Safety of high-dose intravenous mistletoe therapy in pediatric cancer patients: A case series.
Complement Ther Med. 2018 Oct ;40:198-202. Epub 2018 Jan 11. PMID: 30219449
Tycho Jan Zuzak
BACKGROUND: Long-term survival of children with cancer has reached rates of up to 80%. Nevertheless, continued research devoted to further improvement of survival rates especially for patients with high-risk illnesses is necessary. Recent studies have shown direct positive effects on tumor reduction through Viscum album (mistletoe) extracts in adults, mainly as a result of higher dosage treatment and intravenous or intratumoral application.
PATIENTS AND METHOD: A retrospective analysis of data was carried out of all oncological, pediatric patients treated with intravenous high-dose mistletoe therapy for a period of two years (11/2013-11/2015).
RESULTS: A total of ten non-coherent cases were examined, all suffering from advanced and/or relapsed forms of cancer (leukemia, neuroblastoma, nephroblastoma, osteosarcoma, lymphoma, anaplastic astrocytoma, atypical teratoid rhabdoid tumor and soft tissue sarcoma). Patients were treated for an average period of 48 days with a mean survival rate of 130 days after beginning the mistletoe therapy. Partial remission was observed in four and a slowed disease progression was monitored in two patients. However, unrestricted progression of disease was documented in two other patients. Patients showed side effects including fever as well as fatigue and in some cases systemic inflammatory reactions with transient organ impairment occurred.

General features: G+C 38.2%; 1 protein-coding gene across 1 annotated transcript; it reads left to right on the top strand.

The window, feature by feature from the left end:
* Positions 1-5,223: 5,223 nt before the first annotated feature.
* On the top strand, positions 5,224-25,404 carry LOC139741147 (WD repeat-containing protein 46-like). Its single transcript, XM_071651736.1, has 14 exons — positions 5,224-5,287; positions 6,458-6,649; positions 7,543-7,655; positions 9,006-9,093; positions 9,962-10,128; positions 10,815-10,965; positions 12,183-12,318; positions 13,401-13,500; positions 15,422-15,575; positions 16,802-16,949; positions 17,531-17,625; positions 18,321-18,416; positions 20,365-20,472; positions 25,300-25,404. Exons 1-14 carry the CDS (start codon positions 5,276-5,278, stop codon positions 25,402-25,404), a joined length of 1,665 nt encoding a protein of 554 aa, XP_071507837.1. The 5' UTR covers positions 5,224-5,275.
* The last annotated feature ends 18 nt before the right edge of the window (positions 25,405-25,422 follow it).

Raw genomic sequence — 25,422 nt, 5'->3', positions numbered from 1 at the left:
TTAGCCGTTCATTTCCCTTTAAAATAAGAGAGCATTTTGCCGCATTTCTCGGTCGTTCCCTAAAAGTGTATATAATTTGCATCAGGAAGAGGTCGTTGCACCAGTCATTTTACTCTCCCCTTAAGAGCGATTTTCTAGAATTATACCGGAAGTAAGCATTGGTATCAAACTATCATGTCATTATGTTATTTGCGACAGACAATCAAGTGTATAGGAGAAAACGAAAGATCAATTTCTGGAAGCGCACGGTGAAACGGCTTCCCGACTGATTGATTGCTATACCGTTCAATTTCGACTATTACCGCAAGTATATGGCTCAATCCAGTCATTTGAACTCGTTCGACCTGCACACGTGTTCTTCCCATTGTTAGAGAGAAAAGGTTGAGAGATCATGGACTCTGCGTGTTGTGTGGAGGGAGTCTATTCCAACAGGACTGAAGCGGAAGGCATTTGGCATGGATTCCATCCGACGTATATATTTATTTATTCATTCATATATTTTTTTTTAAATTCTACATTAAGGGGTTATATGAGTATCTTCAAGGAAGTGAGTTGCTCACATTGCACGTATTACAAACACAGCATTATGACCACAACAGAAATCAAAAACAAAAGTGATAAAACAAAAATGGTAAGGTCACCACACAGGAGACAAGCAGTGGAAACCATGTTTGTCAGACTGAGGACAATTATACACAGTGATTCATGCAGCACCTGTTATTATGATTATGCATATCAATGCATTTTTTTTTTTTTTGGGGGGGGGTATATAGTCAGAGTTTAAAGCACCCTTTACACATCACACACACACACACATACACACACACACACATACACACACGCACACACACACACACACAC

CONCLUSION: Our study underpinned the safety and feasibility of high-dose mistletoe infusion in children with advanced stages of cancer and showed noteworthy antineoplastic effects, which should be verified in a prospective clinical phase II/III-study. Because of possible side effects, the treatment should be implemented only in an in-patient setting in experienced pediatric oncology centers.